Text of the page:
Volunteer Stories: Audrey and learning through play


Peace Corps Volunteers do some amazing work, be it projects at site, friendships they’ve made, crafts they’ve perfected or integrating into their communities most impressively. Volunteer Stories is a series designed to share some of those cool bits, and an opportunity for me to brag about my friends who are often too humble to do so themselves. 

“It can be always evolving, it doesn’t have to stay static.” -Audrey, Group 85 Education Volunteer

Practicing a hip hop dance with Grade 6 in prep for their graduation
Practicing a hip hop dance with Grade 6 in prep for their graduation

Meet Audrey. She’s a hard-working, caring volunteer from Florida and she’s been my friend since PST. Before becoming a PCV in Jamaica, she spent several years working as a preschool teacher and is arguably the most confident person I’ve ever seen in a classroom.

Working with children for so long has taught Audrey the value of learning through play. When she was growing up, she wasn’t one of those students who did well with traditional chalk-and-talk classroom instruction; it just didn’t captivate her in the right ways.


One of the goals for the Education project in Jamaica is to build teacher literacy instruction capacity. This means that we’re supposed to help teachers improve the way they teach literacy, including providing more creative ways to inspire those students who, like Audrey, just don’t want to sit down and write all day.

Enter Audrey’s Teacher Resource Box. It’s chock-full of games and other creative activities that can be adapted for any grade or ability level. It’s heavy on activities that get kids up and moving out of their seat and working with manipulatives like letter tiles and question cubes. For a kid that’s constantly being told to sit down and copy the work from the board, this box is a dream come true. For a teacher who’s so overextended and overworked that they feel a sense of dread as they walk through the school gate, the box is a game changer, a springboard of possibility that will help them to reenergize and reconnect with their creative side. Diversified lessons are a win-win-WIN situation!


Unassuming, perfect simplicity
Unassuming, perfect simplicity

Armed with an arsenal of tried-and-true activities she’d used with her students here in JA, Audrey provided training to all of her teachers and Principal through a personal development workshop. They played the games themselves and learned how they could include learning through play in a number of ways in their lessons. Some of the activities will even work for math, science or any other subject you could imagine!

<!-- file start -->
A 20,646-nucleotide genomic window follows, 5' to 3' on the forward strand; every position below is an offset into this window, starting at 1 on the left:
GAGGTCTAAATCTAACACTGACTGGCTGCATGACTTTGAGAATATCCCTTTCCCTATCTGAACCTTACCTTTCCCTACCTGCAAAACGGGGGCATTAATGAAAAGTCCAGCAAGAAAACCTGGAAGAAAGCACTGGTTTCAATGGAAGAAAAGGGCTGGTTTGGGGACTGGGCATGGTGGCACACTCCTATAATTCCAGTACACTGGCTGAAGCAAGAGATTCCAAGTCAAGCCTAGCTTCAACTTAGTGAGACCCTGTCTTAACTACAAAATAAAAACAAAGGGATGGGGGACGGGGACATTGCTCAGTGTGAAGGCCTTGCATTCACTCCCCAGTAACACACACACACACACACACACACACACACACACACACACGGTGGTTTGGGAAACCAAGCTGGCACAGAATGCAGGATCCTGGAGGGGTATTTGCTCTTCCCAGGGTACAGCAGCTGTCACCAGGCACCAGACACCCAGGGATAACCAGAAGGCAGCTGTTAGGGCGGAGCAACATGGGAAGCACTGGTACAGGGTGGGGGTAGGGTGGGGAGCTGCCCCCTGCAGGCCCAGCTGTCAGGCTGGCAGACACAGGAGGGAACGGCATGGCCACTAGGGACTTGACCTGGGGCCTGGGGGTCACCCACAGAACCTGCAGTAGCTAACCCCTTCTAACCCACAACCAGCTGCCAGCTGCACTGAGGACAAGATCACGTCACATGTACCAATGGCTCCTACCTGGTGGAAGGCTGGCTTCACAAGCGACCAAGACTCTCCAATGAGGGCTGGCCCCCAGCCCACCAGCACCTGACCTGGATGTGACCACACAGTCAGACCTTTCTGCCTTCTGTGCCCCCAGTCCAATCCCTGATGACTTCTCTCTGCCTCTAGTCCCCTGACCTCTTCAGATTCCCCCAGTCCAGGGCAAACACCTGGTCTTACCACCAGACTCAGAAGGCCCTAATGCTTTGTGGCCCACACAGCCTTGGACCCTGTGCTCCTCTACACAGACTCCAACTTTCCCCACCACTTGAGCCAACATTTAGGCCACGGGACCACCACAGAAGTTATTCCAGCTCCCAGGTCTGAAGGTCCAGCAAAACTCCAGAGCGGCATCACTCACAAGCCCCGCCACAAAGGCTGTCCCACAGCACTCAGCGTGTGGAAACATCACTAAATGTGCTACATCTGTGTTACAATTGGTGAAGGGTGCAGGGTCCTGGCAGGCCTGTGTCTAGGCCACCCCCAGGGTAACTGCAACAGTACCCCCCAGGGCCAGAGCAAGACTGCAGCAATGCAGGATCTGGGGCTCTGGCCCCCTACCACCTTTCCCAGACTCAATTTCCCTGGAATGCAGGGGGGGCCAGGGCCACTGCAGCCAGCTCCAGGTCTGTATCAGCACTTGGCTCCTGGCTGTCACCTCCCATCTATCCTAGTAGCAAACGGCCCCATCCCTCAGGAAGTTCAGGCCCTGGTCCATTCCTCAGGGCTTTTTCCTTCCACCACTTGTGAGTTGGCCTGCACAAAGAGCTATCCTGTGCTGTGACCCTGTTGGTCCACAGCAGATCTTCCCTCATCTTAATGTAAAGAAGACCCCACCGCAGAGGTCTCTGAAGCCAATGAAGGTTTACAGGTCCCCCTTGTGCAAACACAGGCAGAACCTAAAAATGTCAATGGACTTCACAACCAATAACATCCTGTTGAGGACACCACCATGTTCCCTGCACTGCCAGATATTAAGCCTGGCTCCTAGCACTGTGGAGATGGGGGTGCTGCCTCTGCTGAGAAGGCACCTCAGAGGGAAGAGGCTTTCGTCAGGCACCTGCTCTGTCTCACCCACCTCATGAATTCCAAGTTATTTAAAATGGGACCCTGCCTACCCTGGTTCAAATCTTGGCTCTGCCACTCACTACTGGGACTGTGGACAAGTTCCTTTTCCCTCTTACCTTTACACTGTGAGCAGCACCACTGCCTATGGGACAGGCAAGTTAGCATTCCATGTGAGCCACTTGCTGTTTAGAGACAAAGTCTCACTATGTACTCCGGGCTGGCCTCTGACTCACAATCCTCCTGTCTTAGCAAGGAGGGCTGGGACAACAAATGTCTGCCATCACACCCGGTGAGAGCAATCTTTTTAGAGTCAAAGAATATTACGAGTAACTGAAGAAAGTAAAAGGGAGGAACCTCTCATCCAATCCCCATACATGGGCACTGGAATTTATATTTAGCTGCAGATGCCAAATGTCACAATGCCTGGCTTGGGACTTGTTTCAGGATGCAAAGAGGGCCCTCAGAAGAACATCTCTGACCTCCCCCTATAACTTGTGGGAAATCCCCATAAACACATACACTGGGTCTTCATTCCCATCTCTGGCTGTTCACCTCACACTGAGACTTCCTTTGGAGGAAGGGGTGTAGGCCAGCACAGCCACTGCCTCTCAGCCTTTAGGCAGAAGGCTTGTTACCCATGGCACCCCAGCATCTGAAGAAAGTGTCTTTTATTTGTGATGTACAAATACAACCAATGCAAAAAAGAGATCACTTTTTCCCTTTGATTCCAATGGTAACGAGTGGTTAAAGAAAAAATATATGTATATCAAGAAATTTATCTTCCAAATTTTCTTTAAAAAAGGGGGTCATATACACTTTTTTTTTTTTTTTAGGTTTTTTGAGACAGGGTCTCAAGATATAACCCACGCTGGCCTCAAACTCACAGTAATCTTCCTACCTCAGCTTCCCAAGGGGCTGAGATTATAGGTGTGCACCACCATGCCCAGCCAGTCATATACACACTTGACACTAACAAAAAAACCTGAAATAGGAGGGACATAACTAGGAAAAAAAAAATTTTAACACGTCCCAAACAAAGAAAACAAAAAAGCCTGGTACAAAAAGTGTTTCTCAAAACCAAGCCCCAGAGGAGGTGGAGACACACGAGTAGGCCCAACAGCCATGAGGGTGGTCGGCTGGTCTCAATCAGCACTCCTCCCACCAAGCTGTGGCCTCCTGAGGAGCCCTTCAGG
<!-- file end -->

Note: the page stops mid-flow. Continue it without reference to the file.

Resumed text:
Peace Corps’ model of development is based on sustainability. That S-word is a complex, at times elusive concept that PCVs constantly fret about. After I leave, will this project die an untimely death, or will it blossom into something bigger and better than I ever could have achieved in my two short years of service? 

I asked Audrey when she would consider the project to be sustainable. “I think the first day that a teacher went in and took something out and used it without being prompted. I think that made it successful.” The simple beauty in seeing your ideas embraced by your local counterparts is a joy that I’m sure PCVs all over can relate to. The Teacher Resource Box has quickly become a mainstay at Audrey’s school.

IMG_3217 IMG_3172

Her favorite thing in the box? A set of charades cards! “They teach the students how to think about things differently and describe things without using words.” Plus, it works on emotional intelligence, which is one of the most difficult things to teach.

The Boys Hub, a work in progress
The Boys Hub, a work in progress

Recently, Audrey has worked with one of her teachers to secure grant funding for the creation of a “Boys Hub.” The hub is a means to help with character development of their upper grade male students, who are most at risk for underperforming in school (or worse).

Way to go Audge!


Leave a Reply

Fill in your details below or click an icon to log in:

WordPress.com Logo

You are commenting using your WordPress.com account. Log Out /  Change )

Google+ photo

You are commenting using your Google+ account. Log Out /  Change )

Twitter picture

You are commenting using your Twitter account. Log Out /  Change )

Facebook photo

You are commenting using your Facebook account. Log Out /  Change )


Connecting to %s